By Valerie Schlitt
My Uncle Jack was a salesman. When our family got together, he would talk about the fancy restaurants he’d go to, the traveling he’d do to meet his clients, and the golf courses where he’d play.
I also remember how he’d describe his approach to door knocking and cold calling. He had dozens of phone books stacked in his office, along with other hard-copy directories and piles of business cards.
These were the sources of his next sales opportunity. Uncle Jack had devised an elaborate follow-up system to keep the wheels rolling. He would make an index card for each prospect, order the cards by date, and keep them in a box so he’d remember to call on the right day. I was mesmerized by this.
My uncle’s success depended on his ability to find the next opportunity, gain his clients’ trust, and close sales. He loved every minute of it, and seemed to do well at his job.
But if Uncle Jack were to come out of retirement today, he’d notice dramatic changes in how the most successful B2B companies handle sales. Digital-age technology has completely upended the sales world from both the seller and buyer perspective.
On the buyer side, a wealth of easily accessible information allows decision makers to be more selective about the products they want. Before even speaking with a sales representative, 68% of B2B buyers prefer to research online, according to Forrester Research.
Moreover, they’re involving more people in the buying process. Harvard Business Review reveals the average number of decision makers at a company is 6.8; in Uncle Jack’s day, it was 1 or 2.
Vendors have responded by using technology to identify companies that best match their offerings—sometimes before those companies even know they have a need. Next, they implement multistep, integrated online campaigns to keep their brand front and center as companies move through the “buyer journey.” They even use sophisticated methods to track companies’ online behavior throughout that journey to review every click, email open, or visit to a website or landing page.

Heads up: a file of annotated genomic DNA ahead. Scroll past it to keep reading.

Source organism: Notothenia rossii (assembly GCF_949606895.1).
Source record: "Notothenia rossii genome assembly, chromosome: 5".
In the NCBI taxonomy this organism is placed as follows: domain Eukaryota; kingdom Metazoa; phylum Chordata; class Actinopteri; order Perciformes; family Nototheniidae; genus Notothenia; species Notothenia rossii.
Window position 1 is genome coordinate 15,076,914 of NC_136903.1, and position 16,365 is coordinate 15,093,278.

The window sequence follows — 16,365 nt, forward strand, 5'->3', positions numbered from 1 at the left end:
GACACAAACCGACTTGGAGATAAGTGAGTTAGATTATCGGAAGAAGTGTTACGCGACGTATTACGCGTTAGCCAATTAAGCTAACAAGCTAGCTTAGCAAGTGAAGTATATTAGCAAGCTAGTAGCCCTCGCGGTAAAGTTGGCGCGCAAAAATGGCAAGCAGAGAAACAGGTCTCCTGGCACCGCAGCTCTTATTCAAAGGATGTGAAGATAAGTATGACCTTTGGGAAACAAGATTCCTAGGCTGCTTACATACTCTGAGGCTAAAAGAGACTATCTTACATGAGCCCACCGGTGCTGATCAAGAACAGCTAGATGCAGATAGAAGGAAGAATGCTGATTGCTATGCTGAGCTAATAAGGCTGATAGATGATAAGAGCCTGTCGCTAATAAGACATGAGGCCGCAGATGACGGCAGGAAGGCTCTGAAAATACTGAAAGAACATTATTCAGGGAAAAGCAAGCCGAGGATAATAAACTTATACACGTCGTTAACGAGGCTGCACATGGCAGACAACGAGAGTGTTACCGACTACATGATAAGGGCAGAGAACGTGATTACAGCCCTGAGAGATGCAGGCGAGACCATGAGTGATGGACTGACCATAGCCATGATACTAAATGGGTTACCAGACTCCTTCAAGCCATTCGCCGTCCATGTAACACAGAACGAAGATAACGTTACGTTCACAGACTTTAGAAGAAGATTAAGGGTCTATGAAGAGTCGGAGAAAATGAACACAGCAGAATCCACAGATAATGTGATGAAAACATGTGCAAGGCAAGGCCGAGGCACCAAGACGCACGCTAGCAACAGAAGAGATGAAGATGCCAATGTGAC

Finally, many of the savviest companies rely on “inside sales” teams to either close sales or set qualified appointments. This is one of the biggest changes my Uncle Jack would notice; inside sales teams are cheaper and can focus on a single task, unlike higher-paid field sales representatives like Uncle Jack who have broader responsibilities.
Clearly, a new way is taking over. The sun is setting on the age of the generalist.
As the owner of a company that offers lead generation and appointment setting services, I’ve been following the changes in the sales process for close to 20 years. Each step has become vastly more complex, with the largest companies utilizing a slew of cutting-edge technology tools at each phase.
And as the founder of a once-small (and still not very large) business, I’ve watched in awe as the process has become increasingly sophisticated, automated, and specialized. It can seem impossible to keep up with what the biggest players are doing.
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